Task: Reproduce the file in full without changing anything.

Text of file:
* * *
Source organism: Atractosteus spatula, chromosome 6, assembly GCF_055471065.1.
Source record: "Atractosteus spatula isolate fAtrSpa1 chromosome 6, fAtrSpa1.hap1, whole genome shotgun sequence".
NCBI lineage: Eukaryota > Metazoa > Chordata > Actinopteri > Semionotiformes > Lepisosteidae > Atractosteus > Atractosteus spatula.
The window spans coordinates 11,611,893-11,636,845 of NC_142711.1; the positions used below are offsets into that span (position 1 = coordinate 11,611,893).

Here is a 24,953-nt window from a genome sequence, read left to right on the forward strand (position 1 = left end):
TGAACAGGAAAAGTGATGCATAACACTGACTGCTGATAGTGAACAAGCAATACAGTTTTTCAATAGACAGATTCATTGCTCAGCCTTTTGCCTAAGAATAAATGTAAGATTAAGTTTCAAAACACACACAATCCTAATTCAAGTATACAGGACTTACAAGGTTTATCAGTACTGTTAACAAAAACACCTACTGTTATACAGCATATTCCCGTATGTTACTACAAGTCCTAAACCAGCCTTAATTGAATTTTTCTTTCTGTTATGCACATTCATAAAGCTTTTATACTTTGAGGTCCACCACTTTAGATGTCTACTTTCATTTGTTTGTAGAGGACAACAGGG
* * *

Source organism: Atractosteus spatula, chromosome 6, assembly GCF_055471065.1.
Source record: "Atractosteus spatula isolate fAtrSpa1 chromosome 6, fAtrSpa1.hap1, whole genome shotgun sequence".
NCBI lineage: Eukaryota > Metazoa > Chordata > Actinopteri > Semionotiformes > Lepisosteidae > Atractosteus > Atractosteus spatula.
The window spans coordinates 11,611,893-11,636,845 of NC_142711.1; the positions used below are offsets into that span (position 1 = coordinate 11,611,893).

Here is a 24,953-nt window from a genome sequence, read left to right on the forward strand (position 1 = left end):
TGAACAGGAAAAGTGATGCATAACACTGACTGCTGATAGTGAACAAGCAATACAGTTTTTCAATAGACAGATTCATTGCTCAGCCTTTTGCCTAAGAATAAATGTAAGATTAAGTTTCAAAACACACACAATCCTAATTCAAGTATACAGGACTTACAAGGTTTATCAGTACTGTTAACAAAAACACCTACTGTTATACAGCATATTCCCGTATGTTACTACAAGTCCTAAACCAGCCTTAATTGAATTTTTCTTTCTGTTATGCACATTCATAAAGCTTTTATACTTTGAGGTCCACCACTTTAGATGTCTACTTTCATTTGTTTGTAGAGGACAACAGGG